My first images today are a few long exposures to capture the water movement, I must have taken this shot hundreds of times in my twenty years of residing in Exeter, yet I care not, I love to see the river in all its moods throughout the seasons.
As usual for a Saturday morning the canal path is used by many, runners, cyclists and dog walkers, all out for some fresh air, my progress somewhat slower than the others as I slowly mooch along the path looking for my next shots.
I spend a little time watching the world pass, as I enjoy a flask of tea I prepared earlier. Refulled and ready to continue, I make my back to the main high street as I head for home.
I miss the hustle and bustle of a normal Saturday, the groups of teenagers shopping for designer clothes, the buskers in their allotted places are missing, the coffee connoisseurs no longer sit at outdoor tables and catch up with their friends and family, no carrier bag laden consumers moving from shop to shop to spend their hard earned cash.
Today was not my biggest walk ever but am glad I have had my fix of shutter therapy while getting out of the house for a couple hours, I shall look forward to my next fresh brew, while I contemplate on how I may start this latest blog.
I had made the most of a bright and sunny Friday bonus day off to get out for my weekly photo walk, knowing that the rest of the weekend was likely to be unsettled.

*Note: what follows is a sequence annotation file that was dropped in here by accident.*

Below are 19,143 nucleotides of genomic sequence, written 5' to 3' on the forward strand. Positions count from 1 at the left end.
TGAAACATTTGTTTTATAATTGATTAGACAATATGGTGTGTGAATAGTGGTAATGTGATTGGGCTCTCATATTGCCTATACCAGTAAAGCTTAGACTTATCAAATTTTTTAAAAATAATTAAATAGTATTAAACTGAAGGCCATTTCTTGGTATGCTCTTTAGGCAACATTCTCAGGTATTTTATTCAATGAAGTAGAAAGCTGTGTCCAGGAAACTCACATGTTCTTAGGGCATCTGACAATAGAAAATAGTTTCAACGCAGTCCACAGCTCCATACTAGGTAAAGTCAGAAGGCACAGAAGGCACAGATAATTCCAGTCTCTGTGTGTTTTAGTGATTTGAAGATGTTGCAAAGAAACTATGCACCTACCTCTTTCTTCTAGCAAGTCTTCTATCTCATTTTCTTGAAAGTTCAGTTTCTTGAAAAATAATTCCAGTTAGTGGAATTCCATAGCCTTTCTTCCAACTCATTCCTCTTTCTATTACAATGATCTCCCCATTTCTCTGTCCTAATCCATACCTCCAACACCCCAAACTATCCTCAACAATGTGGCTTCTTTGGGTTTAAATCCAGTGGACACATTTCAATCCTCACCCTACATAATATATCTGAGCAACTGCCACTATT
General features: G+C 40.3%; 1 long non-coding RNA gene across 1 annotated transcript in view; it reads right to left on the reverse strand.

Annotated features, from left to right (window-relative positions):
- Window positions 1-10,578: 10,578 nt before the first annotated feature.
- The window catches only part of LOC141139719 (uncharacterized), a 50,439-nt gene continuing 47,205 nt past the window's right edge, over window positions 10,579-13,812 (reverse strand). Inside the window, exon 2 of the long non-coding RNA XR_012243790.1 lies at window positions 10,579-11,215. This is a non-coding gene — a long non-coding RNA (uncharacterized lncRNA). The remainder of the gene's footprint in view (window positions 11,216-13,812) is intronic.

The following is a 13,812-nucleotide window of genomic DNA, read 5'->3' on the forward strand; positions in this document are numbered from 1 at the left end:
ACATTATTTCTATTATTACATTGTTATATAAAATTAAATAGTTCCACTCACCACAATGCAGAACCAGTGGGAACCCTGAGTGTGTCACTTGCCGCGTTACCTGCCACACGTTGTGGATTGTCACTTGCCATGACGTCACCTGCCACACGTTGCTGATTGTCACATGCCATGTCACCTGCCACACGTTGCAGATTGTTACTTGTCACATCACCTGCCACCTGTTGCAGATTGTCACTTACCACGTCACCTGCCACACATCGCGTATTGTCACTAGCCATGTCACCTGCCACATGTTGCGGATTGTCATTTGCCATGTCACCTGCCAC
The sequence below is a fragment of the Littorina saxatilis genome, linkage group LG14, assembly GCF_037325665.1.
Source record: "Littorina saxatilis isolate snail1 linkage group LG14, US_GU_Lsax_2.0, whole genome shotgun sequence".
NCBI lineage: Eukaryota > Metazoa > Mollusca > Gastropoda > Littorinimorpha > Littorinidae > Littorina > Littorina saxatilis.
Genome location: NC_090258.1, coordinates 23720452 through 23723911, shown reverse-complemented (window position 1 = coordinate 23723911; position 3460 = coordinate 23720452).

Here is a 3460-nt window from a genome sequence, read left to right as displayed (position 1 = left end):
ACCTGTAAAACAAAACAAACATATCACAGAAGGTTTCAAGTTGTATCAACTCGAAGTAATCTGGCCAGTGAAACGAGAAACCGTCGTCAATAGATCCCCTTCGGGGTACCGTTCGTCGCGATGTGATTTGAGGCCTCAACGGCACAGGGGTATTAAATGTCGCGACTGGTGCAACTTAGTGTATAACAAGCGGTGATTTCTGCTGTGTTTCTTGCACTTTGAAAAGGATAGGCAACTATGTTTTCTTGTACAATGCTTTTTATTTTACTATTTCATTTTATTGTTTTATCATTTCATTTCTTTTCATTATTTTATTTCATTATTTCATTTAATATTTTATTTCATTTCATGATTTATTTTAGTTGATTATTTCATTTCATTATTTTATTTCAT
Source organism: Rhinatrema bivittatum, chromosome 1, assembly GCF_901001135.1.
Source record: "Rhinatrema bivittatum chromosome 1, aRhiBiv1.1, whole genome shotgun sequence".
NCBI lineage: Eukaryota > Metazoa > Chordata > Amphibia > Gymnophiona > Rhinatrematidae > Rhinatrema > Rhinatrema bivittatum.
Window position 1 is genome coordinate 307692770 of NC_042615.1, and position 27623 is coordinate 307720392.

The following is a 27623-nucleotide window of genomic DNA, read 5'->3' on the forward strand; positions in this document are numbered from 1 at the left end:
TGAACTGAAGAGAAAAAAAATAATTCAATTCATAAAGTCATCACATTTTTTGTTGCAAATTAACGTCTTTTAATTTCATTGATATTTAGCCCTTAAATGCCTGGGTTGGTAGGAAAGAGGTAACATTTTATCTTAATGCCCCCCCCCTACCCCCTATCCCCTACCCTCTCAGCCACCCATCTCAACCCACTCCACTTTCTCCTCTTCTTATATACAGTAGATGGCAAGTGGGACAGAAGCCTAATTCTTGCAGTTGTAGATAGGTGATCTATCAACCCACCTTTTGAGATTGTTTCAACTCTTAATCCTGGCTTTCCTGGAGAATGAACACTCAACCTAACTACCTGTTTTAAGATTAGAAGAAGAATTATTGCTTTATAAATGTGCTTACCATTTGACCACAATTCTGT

Saturday was as forecast, wind and rain for most of the day but it looked as if there may be a break much later in the day, a chance for another night time shoot around Exeter city centre.
On a normal Saturday night at just after 7pm, the streets would be full of people having enjoyed a day out and looking for a place to eat, or those looking to meet with friends in one of the many city city centre pubs or clubs but this is 2020, a year that is far from normal.
With the second national lockdown going into its second week, the city is like a ghost town, more like a Monday night in January instead of a Saturday just a few weeks from the festive countdown.
For all the adversity this year has brought, a spirit of ‘the show must go on’ prevails, as the Christmas lights have been turned on, almost as an act of defiance in the face of covid, normally I would be the first to say that it is too early, this year I welcome the cheer that they offer.
The eerie silence is disturbed only briefly by the sounds of buses going about their business, virtually empty chariots going to places where nobody waits.
While taxis lie still at their ranks, it is the takeaway delivery driver that is king of the road, knights on two wheels, delivering Saturday night treats to the many, one of my favourite images of tonight’s outing being one such rider awaiting his next delivery.